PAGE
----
Superfund Information Systems: Site Profile

Superfund Site:

RENTOKIL, INC. (VIRGINIA WOOD PRESERVING DIVISION)
RICHMOND, VA

Cleanup Activities

On this page:


Background

The Rentokil, Inc. Site (Site) is located in Henrico County, Virginia. The 10-acre former wood treating plant operated from 1957 to 1990. Pentachlorophenol (PCP), creosote, chromated copper arsenate, chromated zinc arsenate, xylene, and fire retardants in a solution of ammonium phosphates and sulfates were used from 1957 to 1982. Wood treating operation used only the chromated copper arsenate process to treat wood from 1982 to 1990. These processes also required the plant to use mineral spirits and fuel oil in the preserving mixtures. An open earthen pit was used for the discharge of waste processing fluids from 1957 to 1963. In 1963, the earthen pit was cleared, cleaned, and replaced with a concrete holding pond under the direction of the Virginia State Water Control Board because of three fish kills in a nearby pond. Approximately 1,100 to 1,400 pounds of chromated copper arsenate (CCA) were rendered unusable and were disposed of in a ditch on the site in either 1976 or 1977. In 1987, Rentokil, the Potentially Responsible Party (PRP) for the site, and EPA signed a Consent Order (CO) to determine the nature and extent of contamination and identify alternatives. The investigation determined that the groundwater, soil, and surface water are contaminated with pentachlorophenol, creosote derivatives, copper, chromium, arsenic, and dioxin from the plant operations. Approximately 1,500 people live within a one-mile radius of the site. When the site was placed on the National Priorities List (NPL) in 1989, approximately 350 people used drinking water from wells drilled into the aquifers of concern.  In 1987, water lines were extended to those residents living near the site.

Top of Page


What Is the Current Site Status?

  • EPA issued the third Five-Year Review (PDF) report for the site in July 2013.
  • EPA has determined that the remedy is protective of human health and the environment.
  • All threats associated with ingestion or dermal contact with contaminated soil and sediments have been addressed through capping of the Site and excavation and consolidation of those areas of contaminated soil and sediments located beyond the cap.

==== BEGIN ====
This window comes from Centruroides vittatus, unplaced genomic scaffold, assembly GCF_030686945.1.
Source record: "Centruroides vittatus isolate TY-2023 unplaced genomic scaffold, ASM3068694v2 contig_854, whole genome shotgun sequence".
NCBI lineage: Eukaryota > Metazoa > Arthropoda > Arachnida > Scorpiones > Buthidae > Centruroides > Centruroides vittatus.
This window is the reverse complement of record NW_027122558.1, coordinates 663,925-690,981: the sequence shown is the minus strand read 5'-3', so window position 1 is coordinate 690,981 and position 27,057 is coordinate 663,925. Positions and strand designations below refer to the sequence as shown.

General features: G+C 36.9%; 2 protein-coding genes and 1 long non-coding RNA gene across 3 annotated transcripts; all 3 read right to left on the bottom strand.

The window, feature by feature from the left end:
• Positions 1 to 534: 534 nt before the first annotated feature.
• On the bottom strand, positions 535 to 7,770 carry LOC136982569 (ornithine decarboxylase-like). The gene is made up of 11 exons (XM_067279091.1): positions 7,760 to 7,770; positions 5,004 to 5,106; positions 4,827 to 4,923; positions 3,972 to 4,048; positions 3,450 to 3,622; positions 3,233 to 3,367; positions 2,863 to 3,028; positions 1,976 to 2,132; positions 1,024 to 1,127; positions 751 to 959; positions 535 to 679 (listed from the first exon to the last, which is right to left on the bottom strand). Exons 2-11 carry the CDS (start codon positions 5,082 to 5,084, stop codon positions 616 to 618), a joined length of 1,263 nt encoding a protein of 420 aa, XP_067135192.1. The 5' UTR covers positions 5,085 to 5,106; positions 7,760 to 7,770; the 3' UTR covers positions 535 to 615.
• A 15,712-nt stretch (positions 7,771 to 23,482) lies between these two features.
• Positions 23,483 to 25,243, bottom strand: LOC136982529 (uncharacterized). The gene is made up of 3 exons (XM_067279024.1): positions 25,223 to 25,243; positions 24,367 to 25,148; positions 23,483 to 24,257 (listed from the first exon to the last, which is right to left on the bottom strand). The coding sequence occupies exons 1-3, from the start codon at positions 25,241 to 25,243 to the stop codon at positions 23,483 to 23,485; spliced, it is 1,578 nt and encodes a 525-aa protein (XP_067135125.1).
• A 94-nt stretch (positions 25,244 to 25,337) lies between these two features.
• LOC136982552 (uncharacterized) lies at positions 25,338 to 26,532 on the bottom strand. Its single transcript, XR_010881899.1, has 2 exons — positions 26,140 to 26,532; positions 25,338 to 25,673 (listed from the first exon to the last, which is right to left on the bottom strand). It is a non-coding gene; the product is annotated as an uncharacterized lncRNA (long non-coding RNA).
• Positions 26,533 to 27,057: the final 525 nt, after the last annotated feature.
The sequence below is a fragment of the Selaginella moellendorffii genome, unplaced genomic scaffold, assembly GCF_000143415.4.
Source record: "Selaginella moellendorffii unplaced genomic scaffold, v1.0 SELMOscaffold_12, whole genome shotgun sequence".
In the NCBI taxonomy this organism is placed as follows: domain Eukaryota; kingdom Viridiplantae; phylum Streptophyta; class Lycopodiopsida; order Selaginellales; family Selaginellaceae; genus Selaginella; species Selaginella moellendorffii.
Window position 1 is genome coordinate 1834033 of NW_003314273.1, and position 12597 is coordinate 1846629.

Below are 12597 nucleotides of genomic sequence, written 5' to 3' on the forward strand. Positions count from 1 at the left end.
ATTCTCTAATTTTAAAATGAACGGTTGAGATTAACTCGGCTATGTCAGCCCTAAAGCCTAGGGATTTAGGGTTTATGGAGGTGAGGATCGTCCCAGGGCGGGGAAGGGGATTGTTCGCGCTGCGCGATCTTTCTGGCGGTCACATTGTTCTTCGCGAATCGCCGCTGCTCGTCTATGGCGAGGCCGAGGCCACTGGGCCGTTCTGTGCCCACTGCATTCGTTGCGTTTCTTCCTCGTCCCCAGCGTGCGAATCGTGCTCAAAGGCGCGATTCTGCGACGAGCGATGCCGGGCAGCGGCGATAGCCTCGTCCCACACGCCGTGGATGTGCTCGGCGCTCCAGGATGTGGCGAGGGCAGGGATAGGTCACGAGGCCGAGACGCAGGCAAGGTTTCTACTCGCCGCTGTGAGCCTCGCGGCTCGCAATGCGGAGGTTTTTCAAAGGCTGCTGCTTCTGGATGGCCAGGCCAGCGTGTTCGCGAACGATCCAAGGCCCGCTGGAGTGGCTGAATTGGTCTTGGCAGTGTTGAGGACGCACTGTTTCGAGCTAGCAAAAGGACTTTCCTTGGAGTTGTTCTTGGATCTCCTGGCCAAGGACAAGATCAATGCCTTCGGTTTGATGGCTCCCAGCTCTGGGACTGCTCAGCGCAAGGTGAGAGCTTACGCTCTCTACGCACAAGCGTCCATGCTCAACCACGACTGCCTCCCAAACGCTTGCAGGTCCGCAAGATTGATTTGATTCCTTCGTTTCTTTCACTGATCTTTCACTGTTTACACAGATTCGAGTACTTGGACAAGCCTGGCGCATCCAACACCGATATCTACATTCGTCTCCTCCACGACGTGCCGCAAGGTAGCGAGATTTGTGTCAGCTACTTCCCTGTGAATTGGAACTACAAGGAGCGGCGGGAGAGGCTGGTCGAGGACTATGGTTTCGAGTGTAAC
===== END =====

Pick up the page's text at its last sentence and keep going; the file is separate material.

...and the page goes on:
• The capped area is presently fenced to protect the integrity of the cap.
  • Long-term protectiveness of the remedial action will be verified by obtaining groundwater samples to fully evaluate potential migration of the contaminant plume downgradient of the slurry wall.
  • The Five Year Review found four issues that potentially could prevent the remedy from being protective.
    • High levels of pentachlorophenol (PCP) contamination are still present.
    • EPA plans to issue a cancer component of the dioxin reassessment.
    • Ecological exposures were not evaluated in the Record of Decision.
    • The former Wetland Area B has been sold to a developer.

Top of Page


EPA’s Involvement at the Site

  • In the spring of 1991, all of the wood treating equipment was removed from the site. In March 1992, Virginia Properties, Inc. (a wholly owned subsidiary of Rentokil, Inc.) and EPA entered into a Removal Consent Order to design, construct, and maintain sediment control structures to reduce further migration of sediment containing arsenic, chromium, copper, and zinc to the unnamed tributary to North Run.
  • The Record of Decision (ROD) which defines the final cleanup approach for the site was finalized by EPA in June 1993. Virginia Properties Inc. (VPI) signed a Consent Decree to design and implement the clean-up remedy in February 1994. The remedy included demolition of remaining structures, excavation and off-site disposal of the unusable chromated copper arsenate (CCA), excavation and off-site incineration of pond sediments, construction of a cap, low temperature thermal desorption of "hot spot" soil, a slurry wall, a dewatering system (horizontal wells) within the cap/slurry wall, and restoration of three wetland areas. Based on an analysis by Virginia Properties Inc., EPA amended the cleanup decision in August 1996 to delete the low temperature thermal desorption of the "hot spot" soil.